Control of prostate cancer associated with withdrawal of a supplement containing folic acid, L-methyltetrahydrofolate and vitamin B12: a case report

J Med Case Rep. 2011 Aug 25;5:413. doi: 10.1186/1752-1947-5-413.

Abstract

Introduction: This is the first report of possible direct stimulation of hormone-resistant prostate cancer or interference of docetaxel cytotoxicity of prostate cancer in a patient with biochemical relapse of prostatic-specific antigen. This observation is of clinical and metabolic importance, especially at a time when more than 80 countries have fortified food supplies with folic acid and some contemplate further fortification with vitamin B12.

Case presentation: Our patient is a 71-year-old Caucasian man who had been diagnosed in 1997 with prostate cancer, stage T1c, and Gleason score 3+4 = 7. His primary treatment included intermittent androgen deprivation therapy including leuprolide + bicalutamide + deutasteride, ketoconazole + hydrocortisone, nilandrone and flutamide to resistance defined as biochemical relapse of PSA. While undergoing docetaxel therapy to treat a continually increasing prostate-specific antigen level, withdrawal of 10 daily doses of a supplement containing 500 μg of vitamin B12 as cyanocobalamin, as well as 400 μg of folic acid as pteroylglutamic acid and 400 μg of L-5-methyltetrahydrofolate for a combined total of 800 μg of mixed folates, was associated with a return to a normal serum prostatic-specific antigen level.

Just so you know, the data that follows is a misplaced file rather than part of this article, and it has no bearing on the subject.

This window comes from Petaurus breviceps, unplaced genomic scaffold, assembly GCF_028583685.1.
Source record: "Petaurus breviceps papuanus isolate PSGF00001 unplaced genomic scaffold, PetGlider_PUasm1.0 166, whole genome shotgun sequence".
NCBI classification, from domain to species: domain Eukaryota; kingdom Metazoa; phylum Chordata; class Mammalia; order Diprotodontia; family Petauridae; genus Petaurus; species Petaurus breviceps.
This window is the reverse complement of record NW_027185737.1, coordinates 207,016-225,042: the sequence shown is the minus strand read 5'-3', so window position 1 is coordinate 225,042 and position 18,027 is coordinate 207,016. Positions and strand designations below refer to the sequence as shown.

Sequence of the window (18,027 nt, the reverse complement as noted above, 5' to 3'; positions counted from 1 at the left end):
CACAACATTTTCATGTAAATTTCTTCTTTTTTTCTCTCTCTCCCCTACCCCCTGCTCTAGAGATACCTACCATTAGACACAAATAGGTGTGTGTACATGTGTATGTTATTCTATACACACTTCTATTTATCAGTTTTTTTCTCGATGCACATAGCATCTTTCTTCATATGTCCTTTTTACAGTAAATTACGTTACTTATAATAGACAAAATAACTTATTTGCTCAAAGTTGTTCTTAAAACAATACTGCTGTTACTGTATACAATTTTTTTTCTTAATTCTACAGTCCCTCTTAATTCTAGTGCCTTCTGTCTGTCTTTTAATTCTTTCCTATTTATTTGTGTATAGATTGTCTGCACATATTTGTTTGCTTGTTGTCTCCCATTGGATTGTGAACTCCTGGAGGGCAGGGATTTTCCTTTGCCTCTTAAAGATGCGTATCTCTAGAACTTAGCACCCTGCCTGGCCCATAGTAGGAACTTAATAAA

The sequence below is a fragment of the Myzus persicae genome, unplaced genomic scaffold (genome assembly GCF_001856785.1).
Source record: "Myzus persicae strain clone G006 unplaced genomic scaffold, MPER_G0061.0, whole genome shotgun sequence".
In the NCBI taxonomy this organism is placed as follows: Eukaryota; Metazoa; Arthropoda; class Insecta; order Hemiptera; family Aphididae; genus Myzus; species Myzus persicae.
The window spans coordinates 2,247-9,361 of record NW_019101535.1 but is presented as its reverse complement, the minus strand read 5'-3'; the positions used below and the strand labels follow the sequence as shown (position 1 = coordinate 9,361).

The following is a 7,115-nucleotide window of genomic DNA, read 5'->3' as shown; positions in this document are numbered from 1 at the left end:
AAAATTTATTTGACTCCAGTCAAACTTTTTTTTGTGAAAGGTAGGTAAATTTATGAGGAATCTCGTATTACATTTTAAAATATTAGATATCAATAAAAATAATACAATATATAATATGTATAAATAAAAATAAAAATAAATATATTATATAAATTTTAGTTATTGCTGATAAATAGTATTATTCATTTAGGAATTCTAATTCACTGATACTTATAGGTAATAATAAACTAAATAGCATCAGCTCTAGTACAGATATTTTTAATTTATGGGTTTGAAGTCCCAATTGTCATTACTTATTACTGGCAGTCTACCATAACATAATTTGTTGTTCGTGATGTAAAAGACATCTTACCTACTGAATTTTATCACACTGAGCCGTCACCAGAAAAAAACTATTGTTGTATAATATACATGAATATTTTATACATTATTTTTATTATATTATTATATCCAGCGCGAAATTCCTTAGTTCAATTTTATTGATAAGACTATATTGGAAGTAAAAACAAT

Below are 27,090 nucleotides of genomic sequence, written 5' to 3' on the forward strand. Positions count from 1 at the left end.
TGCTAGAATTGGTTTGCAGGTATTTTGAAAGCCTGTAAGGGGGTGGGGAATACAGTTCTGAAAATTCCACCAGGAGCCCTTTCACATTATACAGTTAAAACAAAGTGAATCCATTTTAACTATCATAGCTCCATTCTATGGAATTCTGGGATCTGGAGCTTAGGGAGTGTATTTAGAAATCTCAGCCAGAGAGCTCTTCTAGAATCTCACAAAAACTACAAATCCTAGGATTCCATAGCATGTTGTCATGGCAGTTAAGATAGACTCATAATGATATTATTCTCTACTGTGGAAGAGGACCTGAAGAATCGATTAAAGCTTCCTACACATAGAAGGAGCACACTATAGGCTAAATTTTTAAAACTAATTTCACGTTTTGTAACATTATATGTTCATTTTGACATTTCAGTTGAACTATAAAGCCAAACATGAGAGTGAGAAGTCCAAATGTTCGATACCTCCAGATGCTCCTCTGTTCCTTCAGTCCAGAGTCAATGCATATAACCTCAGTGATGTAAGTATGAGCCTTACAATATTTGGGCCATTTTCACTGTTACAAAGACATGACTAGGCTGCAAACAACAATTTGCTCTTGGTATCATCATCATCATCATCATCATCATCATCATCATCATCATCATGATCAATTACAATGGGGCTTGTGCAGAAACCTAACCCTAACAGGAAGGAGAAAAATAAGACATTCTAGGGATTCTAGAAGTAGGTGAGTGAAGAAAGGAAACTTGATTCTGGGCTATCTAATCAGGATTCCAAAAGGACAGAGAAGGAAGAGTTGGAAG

Conclusion: This case report illustrates the importance of the effects of supplements containing large amounts of folic acid, L-5-methyltetrahydrofolate, and cyanocobalamin on the metabolism of prostate cancer cells directly and/or B vitamin interference with docetaxel efficacy. Physicians caring for patients with prostate cancer undergoing watchful waiting, hormone therapy, and/or chemotherapy should consider the possible acceleration of tumor growth and/or metastasis and the development of drug resistance associated with supplement ingestion. We describe several pathways of metabolic and epigenetic interactions that could affect the observed changes in serum levels of prostate-specific antigen.